Updated to included comments from Walmart's earnings call.
That was the key question being asked by Wal-Mart investors, and economic observers, on Tuesday. The answer, however, is not so easy to determine, which sheds light on several challenges facing the world's largest retailer. Wal-Mart reported earnings of $1.03 a share, missing analyst forecasts of $1.05. Wal-Mart had guided to earnings of 95 cents to $1.10 a share. U.S. same-store sales rose 1.1%, toward the low end of guidance for an increase of 1% to 2%. Customer traffic to Wal-Mart's U.S. stores rose 1%, marking a slowdown from a 1.4% increase during the holiday season. As with its earnings, U.S. same-store sales missed estimates, with analysts having anticipated a gain of 1.4%.
Total revenue came in at $114.8 billion, also falling shy of consensus forecasts of $116.3 billion. Volatile currency conditions, primarily the stronger U.S. dollar, walloped Wal-Mart's revenue by $3.3 billion. Excluding the effects of currency, operating income would have declined 6.1% instead of the reported 8.3% drop.
Shares declined 2.2% in premarket trading.
The sense of disappointment in the first quarter's performance was summed up by Wal-Mart CEO Doug McMillon. "Based on recent surveys, we know that many of our U.S. customers are using their tax refunds and the extra money from lower gas prices to pay down debt or put it into savings -- they're also using these funds for everyday expenses like utilities and groceries," said McMillon, acknowledging Wal-Mart supercenters are competing for precious gas savings. With gas prices back on the rise, Wal-Mart will have to fight even harder for disposable income.
But Wal-Mart's ongoing operational turnaround in the U.S., predicated on reducing prices to better compete with supermarkets, re-doing store layouts to make shopping easier, and investing in employee training and pay, also hindered performance. For example, Wal-Mart's U.S. operating income fell 6.8% year over year.
The sales and earnings misses suggest a Wal-Mart turnaround may not be in the offing until the holiday season. "We're not where we want to be in every store, but I'm pleased with the progress that I'm seeing," said McMillon. TheStreet takes a look at two big challenges the world's largest retailer must overcome to reach its financial goals this year.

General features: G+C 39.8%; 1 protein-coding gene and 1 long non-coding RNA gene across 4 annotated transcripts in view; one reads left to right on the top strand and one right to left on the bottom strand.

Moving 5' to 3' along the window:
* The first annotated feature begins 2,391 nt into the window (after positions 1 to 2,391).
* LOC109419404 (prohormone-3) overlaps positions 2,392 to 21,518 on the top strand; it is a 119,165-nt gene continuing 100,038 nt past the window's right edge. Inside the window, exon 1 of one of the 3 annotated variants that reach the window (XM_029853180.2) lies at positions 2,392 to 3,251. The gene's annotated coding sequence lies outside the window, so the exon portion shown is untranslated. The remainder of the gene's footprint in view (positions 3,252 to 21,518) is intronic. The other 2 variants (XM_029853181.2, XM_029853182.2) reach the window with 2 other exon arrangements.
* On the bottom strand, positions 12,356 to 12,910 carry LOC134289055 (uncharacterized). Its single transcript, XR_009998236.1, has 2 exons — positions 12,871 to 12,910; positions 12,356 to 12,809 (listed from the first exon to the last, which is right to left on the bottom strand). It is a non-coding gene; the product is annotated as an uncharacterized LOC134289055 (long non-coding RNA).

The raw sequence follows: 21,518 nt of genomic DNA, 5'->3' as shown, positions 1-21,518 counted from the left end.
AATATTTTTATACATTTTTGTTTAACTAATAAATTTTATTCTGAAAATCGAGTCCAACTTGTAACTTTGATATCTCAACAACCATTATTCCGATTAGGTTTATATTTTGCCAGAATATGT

1. Fix Sam's Club.
"Our first quarter results were disappointing, as comp sales missed guidance, and we delivered softer net sales and profit than last year," said Sam's Club president and CEO Rosalind Brewer. The warehouse club's same-store sales rose a mere 0.4% in the first quarter, below guidance that called for a 1% to 2% increase.
Sam's Club continues to be a sore spot for Wal-Mart, a business battling cutthroat pricing tactics by rival Costco (COST) and reduced spending on office supplies from small business owners, which were once the lifeblood of the segment. Further, supermarkets such as Kroger (KR) and Safeway (SWY) have become more competitive with their prices, causing consumers to question the need to pay to be a member of a Sam's Club.
Brewer is working on numerous things to right the ship. One is selling more organics. The number of organic offerings at Sam's Club increased 20% in the first quarter, and sales of fresh food went on to advance by a low-single digit percentage. Another is giving more rewards points to members, which encourages more frequent visits to the clubs and membership renewals. Membership income rose more than 7% in the quarter.
2. Overcome falling food prices.
"One key headwind we faced in grocery during the first quarter was moderating inflation in meat, and deflation in both dairy and produce," pointed out Wal-Mart president and CEO Greg Foran. When deflation hits, it puts pressure on the prices Wal-Mart can charge. According to Wal-Mart, net food deflation hurt the company's same-store sales by 0.2% in the first quarter.
Wal-Mart can't necessarily affect food prices directly, so it will have to overcome deflation by running its fresh food business more efficiently, a focus of Foran's in his nine months on the job. That means ensuring produce is fresh, which raises the chances of it selling at full price. It also means introducing more higher-priced organics.
More organics may be about to pop up in Wal-Mart's aisles soon. According to organic food producer Hain Celestial (HAIN), Wal-Mart will be adding over 50,000 new points of distribution for its products this year. Particular winners for Hain Celestial this year at Wal-Mart include its Ella's Kitchen organic baby food line and its organic oil and seed brand Spectrum.
"We're taking the right steps towards reducing the time to bring fresh product to our customers, and training associates to ensure the best offering is on the shelf -- we still have a lot more to do in this area, but we're steadily improving," said Foran, echoing comments he made at the company's April 1 analyst day.